Washington D.C. [USA], Dec. 29 : A team of researchers has found that a combination of a diabetes medication and hypertension (high blood pressure) drugs can effectively combat cancer cells.
The study, published in Science Advances, also reported that specific cancer cells respond to this combination of drugs.
The findings indicate the cocktail of these two drugs is effective in a wide range of cancers.
The team led by Michael Hall from the Biozentrum University of Basel in Switzerland made an unexpected discovery: The antihypertensive drug syrosingopine potentiates the anti-cancer efficacy of metformin.
Apparently, this drug combination drives cancer cells to programmed "suicide".
Metformin lowers not only the blood glucose level, but also blocks the respiratory chain in the energy factories of the cell, the mitochondria. The antihypertensive drug syrosingopine inhibits, among other things, the degradation of sugars.
At higher doses, the antidiabetic drug inhibits the growth of cancer cells but could also induce unwanted side effects. Therefore, the researchers screened over a thousand drugs for whether they can enhance the anticancer action of metformin.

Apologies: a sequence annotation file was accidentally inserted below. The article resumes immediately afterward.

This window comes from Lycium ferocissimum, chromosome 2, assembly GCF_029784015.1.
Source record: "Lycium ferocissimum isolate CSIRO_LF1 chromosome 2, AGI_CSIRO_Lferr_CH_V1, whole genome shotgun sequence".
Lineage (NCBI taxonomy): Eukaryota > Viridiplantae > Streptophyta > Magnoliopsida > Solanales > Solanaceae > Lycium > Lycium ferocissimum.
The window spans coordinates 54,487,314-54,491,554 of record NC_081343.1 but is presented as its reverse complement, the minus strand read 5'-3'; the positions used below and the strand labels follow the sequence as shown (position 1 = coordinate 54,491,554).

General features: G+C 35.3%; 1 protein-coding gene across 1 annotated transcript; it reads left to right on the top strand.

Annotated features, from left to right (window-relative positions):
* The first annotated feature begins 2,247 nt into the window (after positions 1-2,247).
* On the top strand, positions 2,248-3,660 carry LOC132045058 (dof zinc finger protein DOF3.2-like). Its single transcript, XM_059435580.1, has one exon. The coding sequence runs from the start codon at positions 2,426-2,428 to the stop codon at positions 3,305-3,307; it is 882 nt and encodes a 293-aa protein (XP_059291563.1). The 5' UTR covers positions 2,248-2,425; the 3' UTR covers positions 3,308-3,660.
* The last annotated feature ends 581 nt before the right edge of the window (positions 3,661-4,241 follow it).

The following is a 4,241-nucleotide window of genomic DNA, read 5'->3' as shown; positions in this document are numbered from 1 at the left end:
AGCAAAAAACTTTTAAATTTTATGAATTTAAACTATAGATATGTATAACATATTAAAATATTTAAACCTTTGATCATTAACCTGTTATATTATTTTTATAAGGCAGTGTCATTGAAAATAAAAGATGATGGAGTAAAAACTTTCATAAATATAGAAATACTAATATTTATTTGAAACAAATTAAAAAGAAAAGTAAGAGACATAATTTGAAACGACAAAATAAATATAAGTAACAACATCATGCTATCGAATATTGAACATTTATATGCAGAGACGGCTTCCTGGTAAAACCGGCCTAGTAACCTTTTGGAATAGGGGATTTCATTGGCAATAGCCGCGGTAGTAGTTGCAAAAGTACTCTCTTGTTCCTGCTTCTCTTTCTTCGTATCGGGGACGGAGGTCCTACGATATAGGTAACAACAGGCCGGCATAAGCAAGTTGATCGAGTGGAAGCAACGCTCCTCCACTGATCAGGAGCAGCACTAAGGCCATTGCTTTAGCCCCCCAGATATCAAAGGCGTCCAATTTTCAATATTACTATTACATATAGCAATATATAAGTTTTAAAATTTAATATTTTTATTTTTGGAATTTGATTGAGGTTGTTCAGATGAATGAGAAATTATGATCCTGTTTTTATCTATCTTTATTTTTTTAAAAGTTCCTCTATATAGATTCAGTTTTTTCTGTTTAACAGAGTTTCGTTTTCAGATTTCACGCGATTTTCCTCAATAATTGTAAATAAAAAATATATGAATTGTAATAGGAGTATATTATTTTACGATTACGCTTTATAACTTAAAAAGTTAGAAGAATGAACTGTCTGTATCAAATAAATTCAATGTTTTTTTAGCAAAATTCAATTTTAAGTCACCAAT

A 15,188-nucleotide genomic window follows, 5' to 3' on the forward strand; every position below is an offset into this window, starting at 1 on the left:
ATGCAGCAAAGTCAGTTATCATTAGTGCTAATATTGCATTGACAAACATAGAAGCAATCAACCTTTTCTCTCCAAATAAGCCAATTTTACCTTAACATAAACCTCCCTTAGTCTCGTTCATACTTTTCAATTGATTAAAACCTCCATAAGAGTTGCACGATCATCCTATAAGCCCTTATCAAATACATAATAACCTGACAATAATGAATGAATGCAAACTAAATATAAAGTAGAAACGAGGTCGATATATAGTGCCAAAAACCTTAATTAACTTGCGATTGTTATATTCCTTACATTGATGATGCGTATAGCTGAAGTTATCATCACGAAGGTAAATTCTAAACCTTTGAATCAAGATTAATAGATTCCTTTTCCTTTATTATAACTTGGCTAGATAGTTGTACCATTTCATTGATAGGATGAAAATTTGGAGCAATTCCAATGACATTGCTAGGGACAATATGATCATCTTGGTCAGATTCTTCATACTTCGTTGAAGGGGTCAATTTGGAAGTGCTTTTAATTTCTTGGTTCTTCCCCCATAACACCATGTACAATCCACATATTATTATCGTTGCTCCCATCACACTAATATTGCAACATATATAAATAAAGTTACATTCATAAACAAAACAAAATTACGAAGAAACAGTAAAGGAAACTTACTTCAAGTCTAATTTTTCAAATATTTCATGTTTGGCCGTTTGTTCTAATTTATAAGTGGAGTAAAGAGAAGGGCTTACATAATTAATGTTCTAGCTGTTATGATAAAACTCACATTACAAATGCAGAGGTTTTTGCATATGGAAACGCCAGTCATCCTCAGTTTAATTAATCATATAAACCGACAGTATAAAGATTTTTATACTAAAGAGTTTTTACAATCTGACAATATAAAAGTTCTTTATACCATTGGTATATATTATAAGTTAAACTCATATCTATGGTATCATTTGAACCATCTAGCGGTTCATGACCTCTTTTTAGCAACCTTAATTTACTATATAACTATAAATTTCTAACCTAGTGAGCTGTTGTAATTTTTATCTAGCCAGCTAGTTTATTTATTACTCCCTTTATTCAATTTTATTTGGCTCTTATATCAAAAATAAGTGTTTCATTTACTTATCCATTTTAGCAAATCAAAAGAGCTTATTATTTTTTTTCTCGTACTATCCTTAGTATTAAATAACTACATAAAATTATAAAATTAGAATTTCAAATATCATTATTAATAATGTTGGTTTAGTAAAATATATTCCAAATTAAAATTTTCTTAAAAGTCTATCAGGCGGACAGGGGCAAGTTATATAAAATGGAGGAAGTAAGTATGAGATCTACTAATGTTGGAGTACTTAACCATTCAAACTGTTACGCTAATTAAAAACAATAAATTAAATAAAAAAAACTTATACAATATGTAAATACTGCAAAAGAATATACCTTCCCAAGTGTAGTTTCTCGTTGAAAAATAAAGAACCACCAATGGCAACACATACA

"For example, in samples from leukemia patients, we demonstrated that almost all tumor cells were killed by this cocktail and at doses that are actually not toxic to normal cells", said first study author Don Benjamin.
"And the effect was exclusively confined to cancer cells, as the blood cells from healthy donors were insensitive to the treatment," Benjamin added.
In mice with malignant liver cancer, enlargement of the liver was reduced after the therapy. Also the number of tumor nodules was less - in some animals the tumors disappeared completely.
Thus, the drugs interrupt the vital processes which provide energy for the cell. Due to their increased metabolic activity and rapid growth, cancer cells have a particularly high energy consumption, which makes them extremely vulnerable when the energy supply is reduced.
"The data from this study support the development of combination approaches for the treatment of cancer patients," Benjamin noted.